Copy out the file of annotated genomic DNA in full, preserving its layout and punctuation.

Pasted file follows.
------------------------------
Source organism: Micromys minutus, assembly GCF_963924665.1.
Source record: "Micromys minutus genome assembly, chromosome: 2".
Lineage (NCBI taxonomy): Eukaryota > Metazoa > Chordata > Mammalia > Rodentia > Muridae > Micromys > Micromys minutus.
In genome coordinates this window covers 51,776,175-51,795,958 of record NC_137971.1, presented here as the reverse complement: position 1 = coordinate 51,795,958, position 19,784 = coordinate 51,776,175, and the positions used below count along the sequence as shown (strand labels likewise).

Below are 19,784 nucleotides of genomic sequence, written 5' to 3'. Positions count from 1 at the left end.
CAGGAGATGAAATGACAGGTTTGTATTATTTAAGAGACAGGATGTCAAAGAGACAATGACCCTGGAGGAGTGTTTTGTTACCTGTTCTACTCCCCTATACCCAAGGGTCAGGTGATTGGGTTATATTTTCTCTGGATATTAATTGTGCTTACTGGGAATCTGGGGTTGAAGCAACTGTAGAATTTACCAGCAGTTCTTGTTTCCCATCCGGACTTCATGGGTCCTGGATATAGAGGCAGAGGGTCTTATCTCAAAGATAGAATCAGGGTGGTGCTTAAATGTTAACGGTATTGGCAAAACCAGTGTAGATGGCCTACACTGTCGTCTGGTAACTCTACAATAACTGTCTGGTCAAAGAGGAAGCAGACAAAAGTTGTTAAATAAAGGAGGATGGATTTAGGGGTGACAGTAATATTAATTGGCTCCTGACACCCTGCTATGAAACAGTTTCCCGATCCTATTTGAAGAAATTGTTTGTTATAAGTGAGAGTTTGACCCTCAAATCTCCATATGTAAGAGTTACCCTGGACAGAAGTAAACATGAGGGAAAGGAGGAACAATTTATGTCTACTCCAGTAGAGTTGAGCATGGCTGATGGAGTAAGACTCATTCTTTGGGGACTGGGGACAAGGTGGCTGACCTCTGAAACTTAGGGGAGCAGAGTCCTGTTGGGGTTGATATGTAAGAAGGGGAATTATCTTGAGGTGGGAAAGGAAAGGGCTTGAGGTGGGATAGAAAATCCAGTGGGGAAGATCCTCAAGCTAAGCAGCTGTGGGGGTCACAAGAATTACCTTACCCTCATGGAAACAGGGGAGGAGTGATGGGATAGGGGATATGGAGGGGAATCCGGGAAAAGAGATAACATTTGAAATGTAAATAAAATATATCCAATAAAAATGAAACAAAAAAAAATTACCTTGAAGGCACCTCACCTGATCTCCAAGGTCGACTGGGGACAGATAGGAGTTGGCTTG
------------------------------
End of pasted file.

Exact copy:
Source organism: Micromys minutus, assembly GCF_963924665.1.
Source record: "Micromys minutus genome assembly, chromosome: 2".
Lineage (NCBI taxonomy): Eukaryota > Metazoa > Chordata > Mammalia > Rodentia > Muridae > Micromys > Micromys minutus.
In genome coordinates this window covers 51,776,175-51,795,958 of record NC_137971.1, presented here as the reverse complement: position 1 = coordinate 51,795,958, position 19,784 = coordinate 51,776,175, and the positions used below count along the sequence as shown (strand labels likewise).

Below are 19,784 nucleotides of genomic sequence, written 5' to 3'. Positions count from 1 at the left end.
CAGGAGATGAAATGACAGGTTTGTATTATTTAAGAGACAGGATGTCAAAGAGACAATGACCCTGGAGGAGTGTTTTGTTACCTGTTCTACTCCCCTATACCCAAGGGTCAGGTGATTGGGTTATATTTTCTCTGGATATTAATTGTGCTTACTGGGAATCTGGGGTTGAAGCAACTGTAGAATTTACCAGCAGTTCTTGTTTCCCATCCGGACTTCATGGGTCCTGGATATAGAGGCAGAGGGTCTTATCTCAAAGATAGAATCAGGGTGGTGCTTAAATGTTAACGGTATTGGCAAAACCAGTGTAGATGGCCTACACTGTCGTCTGGTAACTCTACAATAACTGTCTGGTCAAAGAGGAAGCAGACAAAAGTTGTTAAATAAAGGAGGATGGATTTAGGGGTGACAGTAATATTAATTGGCTCCTGACACCCTGCTATGAAACAGTTTCCCGATCCTATTTGAAGAAATTGTTTGTTATAAGTGAGAGTTTGACCCTCAAATCTCCATATGTAAGAGTTACCCTGGACAGAAGTAAACATGAGGGAAAGGAGGAACAATTTATGTCTACTCCAGTAGAGTTGAGCATGGCTGATGGAGTAAGACTCATTCTTTGGGGACTGGGGACAAGGTGGCTGACCTCTGAAACTTAGGGGAGCAGAGTCCTGTTGGGGTTGATATGTAAGAAGGGGAATTATCTTGAGGTGGGAAAGGAAAGGGCTTGAGGTGGGATAGAAAATCCAGTGGGGAAGATCCTCAAGCTAAGCAGCTGTGGGGGTCACAAGAATTACCTTACCCTCATGGAAACAGGGGAGGAGTGATGGGATAGGGGATATGGAGGGGAATCCGGGAAAAGAGATAACATTTGAAATGTAAATAAAATATATCCAATAAAAATGAAACAAAAAAAAATTACCTTGAAGGCACCTCACCTGATCTCCAAGGTCGACTGGGGACAGATAGGAGTTGGCTTG